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If you're packaging ICU on a Linux distribution, please add the "--disable-renaming" option to your configure line. Upstream recommends it.

And we users of ICU will thank you. Starting in 2013, we may be able to depend on ICU.

Hopefully someone will figure out a similar option for Boost and people will be able to use it.

EDIT: Turns out, it's only a partial solution. This stops the silly renaming of symbols, but the library's SONAME is still changed on every release.
Vladimir Prus's profile photoMikhail Zabaluev's profile photoThiago Macieira's profile photoDon Sanders's profile photo
and it breaks various builds of icu users as well.
People should not be encouraged to use Boost for anything practical, so the soname stupidity is actually a good thing. ICU at least provides useful functionality that took Glib developers some months to replicate...
What option do you need for Boost? I can certainly implement whatever you want.
+Thiago Macieira, I am afraid that's not a build system options issue. Boost does not promise or keeps binary compatibility, and changing sonames in every version is just consequence of that unfortunate fact. Keeping binary compatibility was discussed on the mailing list, but seems like majority of developers just don't care.

Though, last time I checked, the only compiled Boost library that KDE required was program_options, and since that is rather stable, it may be possible to just fix it's soname. Not sure that's any help for general users.
Point taken. I assume making all of Boost header-only, as some radicals propose, won't make things any better? :-)
No. They need to keep binary compatibility in the data structures and in type names. If I have a function I export that takes a Boost type, said type must never change its mangled name. That includes changing namespaces and template parameters.
The public data types must never substantially change their member definitions, either. Boost people will never get this.
If the functions are all inline, changing the members is not a big deal, provided that no one is using PMFs as template parameters. Changing the functions' contents is less bad, remembering the policy: it must be ok for the old function to be executed.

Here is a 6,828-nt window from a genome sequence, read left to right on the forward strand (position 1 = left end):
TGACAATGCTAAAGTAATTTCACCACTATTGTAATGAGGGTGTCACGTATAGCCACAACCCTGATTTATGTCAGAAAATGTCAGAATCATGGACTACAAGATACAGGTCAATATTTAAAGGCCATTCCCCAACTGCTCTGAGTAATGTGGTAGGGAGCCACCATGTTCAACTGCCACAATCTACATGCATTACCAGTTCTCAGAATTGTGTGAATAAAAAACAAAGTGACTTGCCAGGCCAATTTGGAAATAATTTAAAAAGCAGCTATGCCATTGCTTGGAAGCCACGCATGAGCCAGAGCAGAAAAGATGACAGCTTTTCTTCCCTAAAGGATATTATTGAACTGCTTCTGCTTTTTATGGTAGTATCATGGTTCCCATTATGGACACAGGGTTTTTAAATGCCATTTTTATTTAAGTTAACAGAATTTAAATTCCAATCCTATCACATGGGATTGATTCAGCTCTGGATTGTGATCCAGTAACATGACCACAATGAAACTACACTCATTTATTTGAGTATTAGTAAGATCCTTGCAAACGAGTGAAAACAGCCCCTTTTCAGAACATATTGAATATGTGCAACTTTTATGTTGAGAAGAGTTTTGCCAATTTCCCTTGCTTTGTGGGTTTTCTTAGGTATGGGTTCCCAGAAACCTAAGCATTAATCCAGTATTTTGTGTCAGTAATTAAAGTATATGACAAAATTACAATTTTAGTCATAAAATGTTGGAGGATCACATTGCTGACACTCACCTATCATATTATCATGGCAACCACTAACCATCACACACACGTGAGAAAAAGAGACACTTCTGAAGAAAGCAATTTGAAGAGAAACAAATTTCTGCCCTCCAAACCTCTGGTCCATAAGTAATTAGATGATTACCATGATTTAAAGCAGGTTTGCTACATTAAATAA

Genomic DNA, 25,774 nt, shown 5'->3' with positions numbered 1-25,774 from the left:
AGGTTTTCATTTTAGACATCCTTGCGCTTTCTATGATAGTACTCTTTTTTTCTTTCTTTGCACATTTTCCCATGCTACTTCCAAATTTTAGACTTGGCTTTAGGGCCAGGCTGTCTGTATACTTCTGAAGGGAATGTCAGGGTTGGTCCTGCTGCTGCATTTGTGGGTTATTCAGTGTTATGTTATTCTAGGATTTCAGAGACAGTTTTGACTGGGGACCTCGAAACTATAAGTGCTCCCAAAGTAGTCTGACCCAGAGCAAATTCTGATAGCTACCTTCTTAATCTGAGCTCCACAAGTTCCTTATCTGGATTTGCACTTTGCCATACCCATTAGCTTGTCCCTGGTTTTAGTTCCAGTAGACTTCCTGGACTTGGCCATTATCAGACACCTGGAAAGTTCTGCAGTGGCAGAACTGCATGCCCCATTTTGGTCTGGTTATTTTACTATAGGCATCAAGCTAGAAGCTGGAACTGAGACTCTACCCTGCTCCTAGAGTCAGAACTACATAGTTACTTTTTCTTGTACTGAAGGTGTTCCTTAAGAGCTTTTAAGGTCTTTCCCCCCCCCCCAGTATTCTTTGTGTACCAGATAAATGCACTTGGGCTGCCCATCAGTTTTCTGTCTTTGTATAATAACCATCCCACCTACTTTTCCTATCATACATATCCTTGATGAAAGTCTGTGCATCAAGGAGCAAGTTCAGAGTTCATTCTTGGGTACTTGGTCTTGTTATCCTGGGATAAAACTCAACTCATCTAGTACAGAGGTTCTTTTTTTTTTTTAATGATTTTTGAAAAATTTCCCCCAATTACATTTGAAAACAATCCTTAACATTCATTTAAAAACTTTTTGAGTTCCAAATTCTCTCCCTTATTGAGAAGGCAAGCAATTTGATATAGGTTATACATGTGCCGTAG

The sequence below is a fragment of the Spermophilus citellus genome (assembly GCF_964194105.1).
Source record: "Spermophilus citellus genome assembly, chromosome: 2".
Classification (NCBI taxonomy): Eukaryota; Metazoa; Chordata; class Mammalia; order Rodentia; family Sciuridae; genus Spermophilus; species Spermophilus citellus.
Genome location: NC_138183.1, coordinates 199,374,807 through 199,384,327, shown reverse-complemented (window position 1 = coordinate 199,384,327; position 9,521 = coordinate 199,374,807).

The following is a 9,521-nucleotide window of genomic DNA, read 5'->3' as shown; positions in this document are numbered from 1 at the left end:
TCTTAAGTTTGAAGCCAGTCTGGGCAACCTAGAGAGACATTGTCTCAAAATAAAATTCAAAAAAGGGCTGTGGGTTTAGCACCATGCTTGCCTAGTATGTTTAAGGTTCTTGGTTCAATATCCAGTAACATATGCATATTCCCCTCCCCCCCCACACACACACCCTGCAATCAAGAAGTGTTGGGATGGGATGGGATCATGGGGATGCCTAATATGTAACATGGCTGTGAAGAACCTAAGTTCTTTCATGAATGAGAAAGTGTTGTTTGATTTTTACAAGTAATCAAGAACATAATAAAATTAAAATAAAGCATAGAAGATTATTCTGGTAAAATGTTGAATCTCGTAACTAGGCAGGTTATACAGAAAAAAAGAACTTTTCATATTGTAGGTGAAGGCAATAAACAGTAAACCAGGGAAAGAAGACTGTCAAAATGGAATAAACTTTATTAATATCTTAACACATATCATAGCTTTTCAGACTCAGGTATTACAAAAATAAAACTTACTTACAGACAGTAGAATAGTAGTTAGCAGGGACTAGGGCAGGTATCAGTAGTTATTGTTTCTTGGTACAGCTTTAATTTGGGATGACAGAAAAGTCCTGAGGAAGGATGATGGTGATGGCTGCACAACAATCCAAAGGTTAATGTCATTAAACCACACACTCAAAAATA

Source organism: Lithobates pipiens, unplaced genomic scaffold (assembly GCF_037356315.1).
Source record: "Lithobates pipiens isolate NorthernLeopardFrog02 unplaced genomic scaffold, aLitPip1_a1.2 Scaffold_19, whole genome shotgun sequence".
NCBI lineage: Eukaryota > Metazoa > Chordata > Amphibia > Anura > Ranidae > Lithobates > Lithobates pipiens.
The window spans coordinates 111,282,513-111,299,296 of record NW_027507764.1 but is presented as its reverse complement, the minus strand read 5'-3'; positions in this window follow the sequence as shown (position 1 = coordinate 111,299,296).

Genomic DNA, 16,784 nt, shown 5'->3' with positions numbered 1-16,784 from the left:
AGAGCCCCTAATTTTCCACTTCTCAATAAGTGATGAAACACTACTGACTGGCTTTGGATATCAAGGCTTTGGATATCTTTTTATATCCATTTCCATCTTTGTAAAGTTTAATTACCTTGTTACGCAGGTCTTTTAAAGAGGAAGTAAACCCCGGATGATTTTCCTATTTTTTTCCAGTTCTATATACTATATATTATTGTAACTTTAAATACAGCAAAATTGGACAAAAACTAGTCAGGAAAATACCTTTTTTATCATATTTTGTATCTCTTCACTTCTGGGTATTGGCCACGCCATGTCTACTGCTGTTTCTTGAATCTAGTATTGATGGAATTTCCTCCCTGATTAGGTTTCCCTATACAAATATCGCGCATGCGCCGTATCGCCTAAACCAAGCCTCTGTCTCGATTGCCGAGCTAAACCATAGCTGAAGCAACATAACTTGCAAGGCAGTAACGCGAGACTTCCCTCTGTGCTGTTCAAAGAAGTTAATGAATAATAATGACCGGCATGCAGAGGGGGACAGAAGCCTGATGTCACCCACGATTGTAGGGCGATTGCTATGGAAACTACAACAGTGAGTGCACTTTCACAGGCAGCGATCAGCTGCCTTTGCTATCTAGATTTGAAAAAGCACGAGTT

If a data structure definition is used as part of the public API in more than one dynamic library/executable that can meet in one process, all those must be recompiled at the same time when the definition changes. Avoiding the ABI entanglement is possible, but this requires vigilance and makes such inlined types less useful than ABI-stable types properly backed by a shared library, such as Qt.
Data structure compatibility is basic compatibility requirement. It affects C libraries too. They're very easy to see. It gets hard as the type itself gets complex -- for example, can a given pointer be null or not? If previous versions of a library did not check for null before dereferencing it, then new versions can't set it to null, ever.

C++ adds complexity when it comes to virtual tables (rules are simple) and because mangled names of functions contain the names of the types that they accept. That's why renaming a type, by way of changing template parameters or by typedef to a different type, is binary incompatible.

Those who propose to use namespaces as versioning tools are deluded.
I think Boost is an excellent library.

I don't see why Qt couldn't use Boost internally, that is without exposing Boost APIs in the public Qt API. Utilized parts of Boost could be copied into 3rd party if necessary.

Having said that, I'm not sure how Qt would benefit from using Boost internally, and I don't see any problem with developers using Boost and Qt together in projects.
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